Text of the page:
They say, shoot for the moon because even if you miss, you'll land among the stars. For Art Smith, Jesus Salgueiro and Linda Novick O'Keefe, their dream to establish an organization teaching low-income children how to cook through globally-inspired food has not only evolved into one of the country's leading charities, they've also created little stars in the kitchen through Common Threads. Eater spoke with Smith and O'Keefe about their five-year plan and the upcoming World Festival hosted by Food & Wine editor-in-chief and Top Chef judge, Gail Simmons.
It's hard to believe what started out at St. Redeemers Church in Hyde Park has grown across the country reinforced by chefs from around the world like Nigella Lawson, Jamie Oliver, Tyler Florence and Ming Tsai. Smith looks back over a decade of growth and support, "We have far exceeded where we thought we would be and we won't stop until we are in every school in America."
He and O'Keefe proudly recognize that Common Threads has become a think tank for children in America and they've set their sights on strengthening the future within the school program, as well as reaching kids through social media. "Our mission has become more advanced, we've served as a thought leader and change agent for nutrition and health education in schools," says O'Keefe.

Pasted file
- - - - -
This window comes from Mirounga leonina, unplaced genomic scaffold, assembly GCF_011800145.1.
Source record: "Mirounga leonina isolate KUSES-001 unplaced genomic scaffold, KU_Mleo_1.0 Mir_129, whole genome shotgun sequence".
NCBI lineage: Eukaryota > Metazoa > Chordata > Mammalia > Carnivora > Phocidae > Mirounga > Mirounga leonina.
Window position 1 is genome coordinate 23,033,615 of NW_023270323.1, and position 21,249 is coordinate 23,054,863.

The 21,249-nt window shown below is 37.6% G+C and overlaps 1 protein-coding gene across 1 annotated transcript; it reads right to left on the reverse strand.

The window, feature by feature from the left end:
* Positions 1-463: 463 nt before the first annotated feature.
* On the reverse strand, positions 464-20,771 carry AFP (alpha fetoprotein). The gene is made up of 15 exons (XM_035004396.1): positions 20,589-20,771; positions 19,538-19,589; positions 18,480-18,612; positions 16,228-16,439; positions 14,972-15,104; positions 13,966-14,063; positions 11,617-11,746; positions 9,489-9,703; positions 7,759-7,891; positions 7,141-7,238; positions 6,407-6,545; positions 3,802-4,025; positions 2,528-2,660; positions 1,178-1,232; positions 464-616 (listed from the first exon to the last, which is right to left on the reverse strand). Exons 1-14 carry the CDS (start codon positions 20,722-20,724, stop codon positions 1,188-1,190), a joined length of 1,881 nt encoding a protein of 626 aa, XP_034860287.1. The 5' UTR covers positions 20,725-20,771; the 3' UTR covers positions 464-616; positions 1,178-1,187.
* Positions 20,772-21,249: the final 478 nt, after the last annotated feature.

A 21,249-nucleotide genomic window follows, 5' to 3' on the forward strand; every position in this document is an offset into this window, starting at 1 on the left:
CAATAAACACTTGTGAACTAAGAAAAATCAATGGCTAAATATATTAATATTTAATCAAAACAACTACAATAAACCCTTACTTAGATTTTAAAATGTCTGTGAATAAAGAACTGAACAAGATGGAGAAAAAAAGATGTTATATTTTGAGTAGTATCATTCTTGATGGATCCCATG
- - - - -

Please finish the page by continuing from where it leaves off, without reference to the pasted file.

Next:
Based on their diverse level of support from foundations, corporations, educators, chefs and food industry professionals, Common Threads set in motion a series of mini-summits around the country to tackle their five-year initiative. O'Keefe was armed with the mindset to integrate Common Threads as a full-year program rather than individual classes in schools. Launched in 2013, the combined yearlong Cooking Skills & World Cuisine program is being piloted in 20 schools in Chicago, 20 schools in Miami, four schools in Washington D.C. and one site in both Los Angeles and Palo Alto.
They stand at a major turning point, with plans to reach almost 30,000 kids this year alone, and with their five-year goal they aim to reach one million kids by 2017. If anything, as a group they've demonstrated the healing properties of food, the importance of cooking family meals, the beauty in creating memories around the dinner table, and the ability to affect healthy living.
All three founders note that Chicago was the best city to launch Common Threads based on the local support. "Look at Kevin Hickey, Bill Kim, Boka Group and so many others who have given their time year after year. We are successful because of those chefs," says Smith. So, what better way to celebrate their 10th anniversary than to bring back World Festival to Soldier Field? O'Keefe says, "World Festival is an example of the power of the chef community. It showed us that growth is unlimited when you work together and these chefs have rallied from around the world for Common Threads."
World Festival takes place on Monday, March 4 with over 40 chefs. The event kicks off with an exclusive VIP Trolley ride hosted by Food & Wine editor in chief and Top Chef judge Gail Simmons. A limited number of epicurean guests can board a Chicago trolley for $1000 with Simmons and a few surprise chefs that will land at Kendall college where Little Threads students will prepare a meal led by the chefs before heading on to Soldier Field. General admission tickets are $250; World Festival VIP's are $500. For more information and to purchase tickets, click here.
·Common Threads [Official Site]